Austin woman finds driver in Zumbro RiverPublished 10:00am Monday, January 23, 2012
AUSTIN — Last Tuesday started as a typical workday for Melissa Gabrielson-Jauregui, but the day took a 180-degree turn before she’d finished her morning coffee.
Gabrielson-Jauregui, of Austin, was driving north on U.S. Highway 52 to work at Macy’s in Rochester around 9:40 a.m. when a car in front of her drove off the road.
“I just happened to see a car flying through the trees,” she said. “I didn’t even believe my eyes.”
Fifty-four-year-old Deborah Perry, of Rochester, had rolled her 1998 Chevy Cavalier off the road, down a hill and into a river bank.
It had snowed the night before, but Gabrielson-Jauregui didn’t think it was that slippery.
“I was just still waking up and drinking my coffee,” she said.
Gabrielson-Jauregui quickly pulled over her 1999 Toyota Camry, called 911 and rushed down an embankment to where Perry’s car was overturned partially in the Zumbro River.
“It was just crazy,” she said.
Gabrielson-Jauregui and a man who had pulled over tried to free Perry from the car, but were unable to. Perry was conscious, with her head above water and only part of her body in the icy river. Perry wasn’t wearing her seat belt and her car was totaled, according to a state patrol report.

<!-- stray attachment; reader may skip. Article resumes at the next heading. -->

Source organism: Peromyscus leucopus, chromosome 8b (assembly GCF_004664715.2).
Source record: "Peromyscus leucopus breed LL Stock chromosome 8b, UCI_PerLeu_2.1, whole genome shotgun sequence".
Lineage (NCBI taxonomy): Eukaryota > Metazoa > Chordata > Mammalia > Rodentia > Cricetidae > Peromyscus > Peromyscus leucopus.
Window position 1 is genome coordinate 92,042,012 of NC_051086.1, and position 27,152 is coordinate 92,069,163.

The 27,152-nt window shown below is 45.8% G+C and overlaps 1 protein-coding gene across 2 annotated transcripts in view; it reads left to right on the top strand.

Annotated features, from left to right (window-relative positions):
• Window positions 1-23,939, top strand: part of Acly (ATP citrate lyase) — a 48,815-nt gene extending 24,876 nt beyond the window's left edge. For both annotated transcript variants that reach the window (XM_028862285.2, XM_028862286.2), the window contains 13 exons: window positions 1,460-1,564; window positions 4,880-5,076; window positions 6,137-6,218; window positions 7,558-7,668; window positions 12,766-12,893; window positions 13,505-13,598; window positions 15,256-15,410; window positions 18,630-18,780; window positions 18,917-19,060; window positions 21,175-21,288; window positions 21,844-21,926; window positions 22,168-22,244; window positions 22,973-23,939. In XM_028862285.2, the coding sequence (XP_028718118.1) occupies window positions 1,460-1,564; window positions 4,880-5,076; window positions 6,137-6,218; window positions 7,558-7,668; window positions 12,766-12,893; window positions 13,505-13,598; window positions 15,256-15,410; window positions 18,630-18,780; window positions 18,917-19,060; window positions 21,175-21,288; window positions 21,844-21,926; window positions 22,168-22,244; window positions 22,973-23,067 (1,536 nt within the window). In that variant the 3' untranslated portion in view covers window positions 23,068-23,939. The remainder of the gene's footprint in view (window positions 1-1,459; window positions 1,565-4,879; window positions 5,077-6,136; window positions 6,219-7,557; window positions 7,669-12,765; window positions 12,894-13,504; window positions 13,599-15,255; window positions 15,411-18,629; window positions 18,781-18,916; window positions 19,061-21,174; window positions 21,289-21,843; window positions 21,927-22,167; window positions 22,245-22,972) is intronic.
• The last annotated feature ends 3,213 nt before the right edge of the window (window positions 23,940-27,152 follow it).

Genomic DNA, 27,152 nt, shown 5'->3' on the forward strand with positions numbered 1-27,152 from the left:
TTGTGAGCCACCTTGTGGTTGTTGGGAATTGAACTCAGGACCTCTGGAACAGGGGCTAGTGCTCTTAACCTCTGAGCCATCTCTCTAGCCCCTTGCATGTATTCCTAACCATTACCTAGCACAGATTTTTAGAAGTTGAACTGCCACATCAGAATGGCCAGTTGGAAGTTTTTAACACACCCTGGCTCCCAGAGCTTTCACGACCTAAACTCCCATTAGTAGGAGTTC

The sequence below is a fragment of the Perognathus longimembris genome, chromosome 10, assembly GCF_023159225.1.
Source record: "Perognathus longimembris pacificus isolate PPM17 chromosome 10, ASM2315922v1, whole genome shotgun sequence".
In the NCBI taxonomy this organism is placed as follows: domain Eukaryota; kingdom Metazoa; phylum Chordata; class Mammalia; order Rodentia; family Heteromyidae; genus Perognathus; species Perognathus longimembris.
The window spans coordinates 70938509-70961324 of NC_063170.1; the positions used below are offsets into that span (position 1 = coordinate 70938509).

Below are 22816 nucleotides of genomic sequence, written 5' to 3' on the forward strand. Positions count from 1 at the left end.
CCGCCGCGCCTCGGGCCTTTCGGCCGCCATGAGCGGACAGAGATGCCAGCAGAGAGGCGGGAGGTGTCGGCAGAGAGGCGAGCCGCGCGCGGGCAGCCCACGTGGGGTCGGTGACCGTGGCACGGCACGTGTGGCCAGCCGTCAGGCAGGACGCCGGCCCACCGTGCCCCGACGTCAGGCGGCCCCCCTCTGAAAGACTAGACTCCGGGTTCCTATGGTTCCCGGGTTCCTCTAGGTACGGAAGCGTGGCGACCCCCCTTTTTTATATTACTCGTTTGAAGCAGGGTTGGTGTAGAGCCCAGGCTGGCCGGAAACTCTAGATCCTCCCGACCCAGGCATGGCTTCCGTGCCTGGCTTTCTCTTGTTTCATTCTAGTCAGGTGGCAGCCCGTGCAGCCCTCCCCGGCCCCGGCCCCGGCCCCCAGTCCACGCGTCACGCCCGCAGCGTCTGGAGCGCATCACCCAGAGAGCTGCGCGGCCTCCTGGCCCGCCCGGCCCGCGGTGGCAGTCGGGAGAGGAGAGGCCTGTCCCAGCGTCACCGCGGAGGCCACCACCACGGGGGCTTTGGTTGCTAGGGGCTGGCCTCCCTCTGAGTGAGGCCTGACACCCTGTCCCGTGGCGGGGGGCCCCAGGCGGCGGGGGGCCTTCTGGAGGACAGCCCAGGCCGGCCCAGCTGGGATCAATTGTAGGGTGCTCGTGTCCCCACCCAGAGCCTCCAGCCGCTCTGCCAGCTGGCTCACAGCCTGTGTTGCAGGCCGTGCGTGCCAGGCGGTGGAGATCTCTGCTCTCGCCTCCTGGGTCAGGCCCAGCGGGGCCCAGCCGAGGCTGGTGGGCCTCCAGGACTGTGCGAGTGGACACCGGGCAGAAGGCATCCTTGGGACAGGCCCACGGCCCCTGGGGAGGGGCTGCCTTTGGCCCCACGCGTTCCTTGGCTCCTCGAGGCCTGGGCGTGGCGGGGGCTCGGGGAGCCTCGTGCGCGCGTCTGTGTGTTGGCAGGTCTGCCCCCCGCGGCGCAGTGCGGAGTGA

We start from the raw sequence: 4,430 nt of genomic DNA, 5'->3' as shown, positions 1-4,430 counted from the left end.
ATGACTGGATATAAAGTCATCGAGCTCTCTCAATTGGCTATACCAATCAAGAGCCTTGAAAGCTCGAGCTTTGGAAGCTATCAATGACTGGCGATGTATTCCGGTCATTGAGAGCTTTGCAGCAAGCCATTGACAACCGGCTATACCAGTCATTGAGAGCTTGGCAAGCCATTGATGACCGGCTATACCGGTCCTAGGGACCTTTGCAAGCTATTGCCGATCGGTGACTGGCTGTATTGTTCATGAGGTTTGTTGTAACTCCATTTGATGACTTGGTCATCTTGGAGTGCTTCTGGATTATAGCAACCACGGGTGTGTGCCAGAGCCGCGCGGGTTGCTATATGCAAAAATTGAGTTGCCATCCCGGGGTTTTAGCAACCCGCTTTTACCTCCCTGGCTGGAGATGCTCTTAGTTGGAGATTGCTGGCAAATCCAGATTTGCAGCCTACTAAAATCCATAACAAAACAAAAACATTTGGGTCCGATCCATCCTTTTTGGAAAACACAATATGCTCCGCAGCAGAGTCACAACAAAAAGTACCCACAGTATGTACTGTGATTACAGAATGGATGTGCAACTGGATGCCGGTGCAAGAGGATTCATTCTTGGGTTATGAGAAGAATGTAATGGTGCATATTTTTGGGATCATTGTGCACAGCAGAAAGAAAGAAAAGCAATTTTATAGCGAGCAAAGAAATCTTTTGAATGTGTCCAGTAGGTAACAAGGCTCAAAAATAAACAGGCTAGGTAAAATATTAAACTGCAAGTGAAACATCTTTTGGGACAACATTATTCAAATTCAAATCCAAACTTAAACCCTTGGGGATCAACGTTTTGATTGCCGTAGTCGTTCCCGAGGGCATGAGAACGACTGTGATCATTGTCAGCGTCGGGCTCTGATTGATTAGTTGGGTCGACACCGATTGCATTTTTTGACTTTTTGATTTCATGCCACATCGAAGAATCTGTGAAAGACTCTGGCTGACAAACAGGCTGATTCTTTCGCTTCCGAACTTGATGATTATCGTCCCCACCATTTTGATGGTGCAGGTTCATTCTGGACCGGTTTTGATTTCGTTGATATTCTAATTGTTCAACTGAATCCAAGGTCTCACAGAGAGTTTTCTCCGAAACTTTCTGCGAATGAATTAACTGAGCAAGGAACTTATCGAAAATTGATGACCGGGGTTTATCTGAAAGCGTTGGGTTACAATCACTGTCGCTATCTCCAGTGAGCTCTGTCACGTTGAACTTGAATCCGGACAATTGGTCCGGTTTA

Law enforcement soon arrived and a trooper pulled Perry out of the car onto Gabrielson-Jauregui’s lap.
Gabrielson-Jauregui said Perry thanked everyone.
“She had been in the river … for like 10 minutes,” Gabrielson-Jauregui said. “It was just freezing.”
The incident was soon over for Gabrielson-Jauregui, but it hasn’t been forgotten.
She gave police her statement and left for work to make room for other law enforcement vehicles. Gabrielson-Jauregui arrived at work only about a half-hour late at 10:15 a.m. soaking wet, freezing, sore and in the midst of an asthma attack.
After she bought some dry clothes, Gabrielson-Jauregui soon settled in for her shift at Macy’s, later reading news stories about the crash on her phone.
Gabrielson-Jauregui admitted one of her own worst fears is being trapped in a car in water.
“It just really affected me,” she said. “It was really powerful to see.”
Gabrielson-Jauregui said she’d like to know Perry’s condition, and would like to make contact with her.
“I would just really like to know how she is,” she said.
Since witnessing the accident, Gabrielson-Jauregui said she has changed her own driving habits. Gabrielson-Jauregui, who described herself as lead-footed and scatter-brained, said she now drives more cautiously, especially on ice.
She also now keeps items like towels, blankets and boots in her car and is much more aware of where items are in her car.
“I’m definitely more cognizant of what I have with me,” she said, noting it’s advice she’s received before.
“My mom was so right,” she said.